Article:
Ways to help
About us
Contact Us
Feb 2017
Trish Foundation contributes to first-ever discovery
Jun 2017
Researchers funded by the Trish Foundation making great progress
Dec 2017
Announcement by NHMRC
Jan 2018
2018 Round of Funding Four new Projects announced
Jun 2018
Exciting regrowth of nerve fibres
Jun 2018
Dr Merson secures $1 million from NHMRC
Jun 2018
Findings submitted for publication
Jan 2019
New Research Projects commencing 2019 announced

How do changes in vitamin D genes

affect the immune system


It is well recognised that variations in genes within the vitamin D pathway have been implicated in MS risk, and many people with MS have been shown to have vitamin D deficiency. However, the mechanisms by which vitamin D may affect the immune system are not clear.  

Professor Heinrich Körner and Professor Bruce Taylor at the Menzies Institute for Medical Research were awarded a one-year incubator grant in 2015, supported by the Trish MS Research Foundation, to investigate whether known MS risk genes involved in the Vitamin D pathway may be able to influence the function of T cells in the immune system.  

Professor Körner’s project looked at the effects of variations in the genetic code of MS risk genes in the vitamin D pathway, and how these changes might alter the function of T cells, the immune cells thought to play a major role in the inflammation that is characteristic of MS.  

Professor Körner and his team collected blood samples from people with MS and extracted immune cells for further study. By activating T-cells in the laboratory in the presence or absence of vitamin D, the researchers were looking for differences in the way the T-cells from people with the risk gene responded, when compared to T-cells from people without the risk gene. The team has been able to see distinct differences in the way the T-cells from people with the genetic variation respond when compared with T-cells from people with the ‘healthy’ version of the gene.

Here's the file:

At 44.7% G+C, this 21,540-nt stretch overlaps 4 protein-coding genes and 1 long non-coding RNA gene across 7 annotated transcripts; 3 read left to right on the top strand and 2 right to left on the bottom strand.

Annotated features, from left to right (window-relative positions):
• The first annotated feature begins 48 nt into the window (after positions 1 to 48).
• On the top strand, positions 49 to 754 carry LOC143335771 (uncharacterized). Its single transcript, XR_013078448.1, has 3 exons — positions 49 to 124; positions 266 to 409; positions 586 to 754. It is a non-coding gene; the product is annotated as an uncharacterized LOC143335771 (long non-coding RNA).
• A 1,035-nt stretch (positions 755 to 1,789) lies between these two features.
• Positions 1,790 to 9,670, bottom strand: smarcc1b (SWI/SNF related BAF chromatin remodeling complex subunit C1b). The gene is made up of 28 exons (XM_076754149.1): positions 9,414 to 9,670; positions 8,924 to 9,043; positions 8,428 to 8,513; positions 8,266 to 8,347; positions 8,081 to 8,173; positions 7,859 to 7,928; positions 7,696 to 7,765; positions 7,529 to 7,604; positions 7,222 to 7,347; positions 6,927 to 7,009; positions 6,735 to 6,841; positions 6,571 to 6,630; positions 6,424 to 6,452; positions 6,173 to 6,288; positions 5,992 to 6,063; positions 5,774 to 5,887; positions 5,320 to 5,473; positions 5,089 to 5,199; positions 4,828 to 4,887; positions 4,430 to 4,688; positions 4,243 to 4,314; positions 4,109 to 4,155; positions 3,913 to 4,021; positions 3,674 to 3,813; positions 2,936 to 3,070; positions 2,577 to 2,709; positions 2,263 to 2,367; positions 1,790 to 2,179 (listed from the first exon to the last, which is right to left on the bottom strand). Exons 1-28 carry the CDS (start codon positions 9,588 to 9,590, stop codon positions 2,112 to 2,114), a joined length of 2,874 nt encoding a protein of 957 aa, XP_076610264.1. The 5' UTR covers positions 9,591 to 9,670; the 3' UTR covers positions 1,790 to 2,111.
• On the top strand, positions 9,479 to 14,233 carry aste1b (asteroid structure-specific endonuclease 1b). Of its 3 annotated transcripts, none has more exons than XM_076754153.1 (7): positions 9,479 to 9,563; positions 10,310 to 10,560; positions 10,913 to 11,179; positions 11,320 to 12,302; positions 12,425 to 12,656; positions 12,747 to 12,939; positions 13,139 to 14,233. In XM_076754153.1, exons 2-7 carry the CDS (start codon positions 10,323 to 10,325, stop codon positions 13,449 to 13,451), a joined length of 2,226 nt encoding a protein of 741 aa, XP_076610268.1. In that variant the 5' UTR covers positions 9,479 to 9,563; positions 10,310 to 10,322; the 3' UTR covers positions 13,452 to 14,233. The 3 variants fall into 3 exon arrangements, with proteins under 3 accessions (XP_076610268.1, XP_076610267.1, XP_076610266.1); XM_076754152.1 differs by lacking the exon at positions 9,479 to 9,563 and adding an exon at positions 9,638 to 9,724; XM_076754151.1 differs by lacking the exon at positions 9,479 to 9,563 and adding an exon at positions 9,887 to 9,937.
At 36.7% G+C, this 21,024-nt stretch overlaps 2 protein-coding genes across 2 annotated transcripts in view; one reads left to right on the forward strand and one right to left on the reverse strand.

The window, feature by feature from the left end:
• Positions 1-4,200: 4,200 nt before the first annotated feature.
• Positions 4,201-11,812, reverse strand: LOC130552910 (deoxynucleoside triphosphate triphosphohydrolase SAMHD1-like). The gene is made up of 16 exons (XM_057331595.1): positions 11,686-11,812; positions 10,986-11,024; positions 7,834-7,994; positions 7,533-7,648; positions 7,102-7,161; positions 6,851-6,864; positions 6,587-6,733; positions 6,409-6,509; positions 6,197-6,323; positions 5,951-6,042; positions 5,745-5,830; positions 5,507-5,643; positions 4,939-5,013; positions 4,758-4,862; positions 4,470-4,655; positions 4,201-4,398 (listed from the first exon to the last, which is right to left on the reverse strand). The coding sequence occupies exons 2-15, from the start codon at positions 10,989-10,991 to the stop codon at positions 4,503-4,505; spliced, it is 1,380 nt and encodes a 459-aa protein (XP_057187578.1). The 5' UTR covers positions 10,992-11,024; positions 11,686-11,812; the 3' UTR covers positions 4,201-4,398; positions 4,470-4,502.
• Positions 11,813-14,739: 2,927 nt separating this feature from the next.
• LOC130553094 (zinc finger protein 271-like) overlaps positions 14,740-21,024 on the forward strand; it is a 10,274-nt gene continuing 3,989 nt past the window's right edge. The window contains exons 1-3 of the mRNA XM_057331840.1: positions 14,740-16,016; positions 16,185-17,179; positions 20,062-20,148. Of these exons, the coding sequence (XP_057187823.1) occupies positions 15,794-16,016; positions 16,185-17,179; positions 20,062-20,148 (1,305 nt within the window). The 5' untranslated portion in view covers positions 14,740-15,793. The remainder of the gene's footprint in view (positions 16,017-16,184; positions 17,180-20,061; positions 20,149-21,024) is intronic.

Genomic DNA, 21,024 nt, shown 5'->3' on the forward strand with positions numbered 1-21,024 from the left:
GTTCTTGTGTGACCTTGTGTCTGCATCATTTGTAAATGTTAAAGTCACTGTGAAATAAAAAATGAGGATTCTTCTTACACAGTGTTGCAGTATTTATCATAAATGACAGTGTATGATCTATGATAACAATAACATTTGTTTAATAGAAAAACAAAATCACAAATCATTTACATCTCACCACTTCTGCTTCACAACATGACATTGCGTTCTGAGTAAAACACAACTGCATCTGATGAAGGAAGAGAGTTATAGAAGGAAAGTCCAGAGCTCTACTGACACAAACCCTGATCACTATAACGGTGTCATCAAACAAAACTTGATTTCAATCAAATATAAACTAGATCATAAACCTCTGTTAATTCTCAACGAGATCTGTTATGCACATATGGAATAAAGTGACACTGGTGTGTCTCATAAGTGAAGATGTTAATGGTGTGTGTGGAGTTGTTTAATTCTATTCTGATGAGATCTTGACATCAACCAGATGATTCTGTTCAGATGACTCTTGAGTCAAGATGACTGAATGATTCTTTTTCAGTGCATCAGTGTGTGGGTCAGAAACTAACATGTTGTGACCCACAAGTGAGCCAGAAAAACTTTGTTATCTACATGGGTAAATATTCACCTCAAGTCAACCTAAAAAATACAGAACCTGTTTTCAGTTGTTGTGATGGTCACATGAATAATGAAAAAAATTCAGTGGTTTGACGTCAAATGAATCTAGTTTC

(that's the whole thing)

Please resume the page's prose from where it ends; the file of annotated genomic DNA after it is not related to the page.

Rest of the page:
To confirm these findings delve deeper into what is happening the team are now collecting more blood samples and will separate the T-cells into their different subtypes to test exactly which type of T-cell is responding to vitamin D and in which sub-types of immune cells the genetic variations have the most influence on function.  

These results will shed vital light on exactly how and why the immune system malfunctions in MS, providing clear direction on how we might restore healthy immune function and stop the disease.  

The team have secured a further small grant from MS Research Australia in 2016 to continue this work and are putting the pilot data together to support a major application to the National Health and Medical Research Council in 2017.

Trish Foundation & MS Research Australia Working together to find a cure for MS
Copyright © Trish Multiple Sclerosis Research Foundation. All rights reserved.